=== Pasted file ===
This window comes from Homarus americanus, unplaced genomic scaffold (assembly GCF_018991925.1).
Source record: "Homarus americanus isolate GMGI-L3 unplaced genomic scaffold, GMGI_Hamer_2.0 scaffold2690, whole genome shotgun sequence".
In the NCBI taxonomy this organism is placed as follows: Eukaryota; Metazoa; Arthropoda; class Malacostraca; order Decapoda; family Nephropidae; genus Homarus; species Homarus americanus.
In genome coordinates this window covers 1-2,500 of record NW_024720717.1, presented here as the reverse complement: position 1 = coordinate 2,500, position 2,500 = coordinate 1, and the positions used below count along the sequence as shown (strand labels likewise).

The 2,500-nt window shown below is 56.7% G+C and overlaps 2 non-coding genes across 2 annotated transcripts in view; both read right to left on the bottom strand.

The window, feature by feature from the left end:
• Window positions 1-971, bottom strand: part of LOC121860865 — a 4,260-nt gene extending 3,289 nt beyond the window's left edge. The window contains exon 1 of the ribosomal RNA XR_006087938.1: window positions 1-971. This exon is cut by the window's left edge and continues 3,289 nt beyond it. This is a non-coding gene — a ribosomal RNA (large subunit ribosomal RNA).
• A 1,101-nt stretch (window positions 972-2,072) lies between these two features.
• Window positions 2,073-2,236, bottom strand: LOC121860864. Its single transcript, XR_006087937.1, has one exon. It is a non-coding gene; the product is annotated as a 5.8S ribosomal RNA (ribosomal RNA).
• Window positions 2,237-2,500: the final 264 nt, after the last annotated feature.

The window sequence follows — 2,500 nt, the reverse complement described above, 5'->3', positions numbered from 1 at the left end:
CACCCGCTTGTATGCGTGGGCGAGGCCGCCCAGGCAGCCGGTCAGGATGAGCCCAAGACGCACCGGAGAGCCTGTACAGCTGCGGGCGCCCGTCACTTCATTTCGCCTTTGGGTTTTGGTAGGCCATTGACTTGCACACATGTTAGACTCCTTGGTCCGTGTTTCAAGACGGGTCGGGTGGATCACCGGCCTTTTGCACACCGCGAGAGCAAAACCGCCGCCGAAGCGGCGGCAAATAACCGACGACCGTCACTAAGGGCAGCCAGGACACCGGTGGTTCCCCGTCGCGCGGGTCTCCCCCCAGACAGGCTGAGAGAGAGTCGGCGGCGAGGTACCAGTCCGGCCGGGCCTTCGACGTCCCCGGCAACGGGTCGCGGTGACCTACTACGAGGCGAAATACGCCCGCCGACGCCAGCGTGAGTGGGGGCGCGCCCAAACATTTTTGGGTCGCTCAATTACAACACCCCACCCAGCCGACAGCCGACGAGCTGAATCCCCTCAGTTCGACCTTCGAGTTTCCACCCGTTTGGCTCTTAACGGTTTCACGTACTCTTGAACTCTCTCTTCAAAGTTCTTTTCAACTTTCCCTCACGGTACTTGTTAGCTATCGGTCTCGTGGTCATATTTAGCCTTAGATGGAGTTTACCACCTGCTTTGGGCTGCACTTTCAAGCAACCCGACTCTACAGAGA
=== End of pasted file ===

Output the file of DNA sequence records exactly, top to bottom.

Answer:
This window comes from Homarus americanus, unplaced genomic scaffold (assembly GCF_018991925.1).
Source record: "Homarus americanus isolate GMGI-L3 unplaced genomic scaffold, GMGI_Hamer_2.0 scaffold2690, whole genome shotgun sequence".
In the NCBI taxonomy this organism is placed as follows: Eukaryota; Metazoa; Arthropoda; class Malacostraca; order Decapoda; family Nephropidae; genus Homarus; species Homarus americanus.
In genome coordinates this window covers 1-2,500 of record NW_024720717.1, presented here as the reverse complement: position 1 = coordinate 2,500, position 2,500 = coordinate 1, and the positions used below count along the sequence as shown (strand labels likewise).

The 2,500-nt window shown below is 56.7% G+C and overlaps 2 non-coding genes across 2 annotated transcripts in view; both read right to left on the bottom strand.

The window, feature by feature from the left end:
• Window positions 1-971, bottom strand: part of LOC121860865 — a 4,260-nt gene extending 3,289 nt beyond the window's left edge. The window contains exon 1 of the ribosomal RNA XR_006087938.1: window positions 1-971. This exon is cut by the window's left edge and continues 3,289 nt beyond it. This is a non-coding gene — a ribosomal RNA (large subunit ribosomal RNA).
• A 1,101-nt stretch (window positions 972-2,072) lies between these two features.
• Window positions 2,073-2,236, bottom strand: LOC121860864. Its single transcript, XR_006087937.1, has one exon. It is a non-coding gene; the product is annotated as a 5.8S ribosomal RNA (ribosomal RNA).
• Window positions 2,237-2,500: the final 264 nt, after the last annotated feature.

The window sequence follows — 2,500 nt, the reverse complement described above, 5'->3', positions numbered from 1 at the left end:
CACCCGCTTGTATGCGTGGGCGAGGCCGCCCAGGCAGCCGGTCAGGATGAGCCCAAGACGCACCGGAGAGCCTGTACAGCTGCGGGCGCCCGTCACTTCATTTCGCCTTTGGGTTTTGGTAGGCCATTGACTTGCACACATGTTAGACTCCTTGGTCCGTGTTTCAAGACGGGTCGGGTGGATCACCGGCCTTTTGCACACCGCGAGAGCAAAACCGCCGCCGAAGCGGCGGCAAATAACCGACGACCGTCACTAAGGGCAGCCAGGACACCGGTGGTTCCCCGTCGCGCGGGTCTCCCCCCAGACAGGCTGAGAGAGAGTCGGCGGCGAGGTACCAGTCCGGCCGGGCCTTCGACGTCCCCGGCAACGGGTCGCGGTGACCTACTACGAGGCGAAATACGCCCGCCGACGCCAGCGTGAGTGGGGGCGCGCCCAAACATTTTTGGGTCGCTCAATTACAACACCCCACCCAGCCGACAGCCGACGAGCTGAATCCCCTCAGTTCGACCTTCGAGTTTCCACCCGTTTGGCTCTTAACGGTTTCACGTACTCTTGAACTCTCTCTTCAAAGTTCTTTTCAACTTTCCCTCACGGTACTTGTTAGCTATCGGTCTCGTGGTCATATTTAGCCTTAGATGGAGTTTACCACCTGCTTTGGGCTGCACTTTCAAGCAACCCGACTCTACAGAGA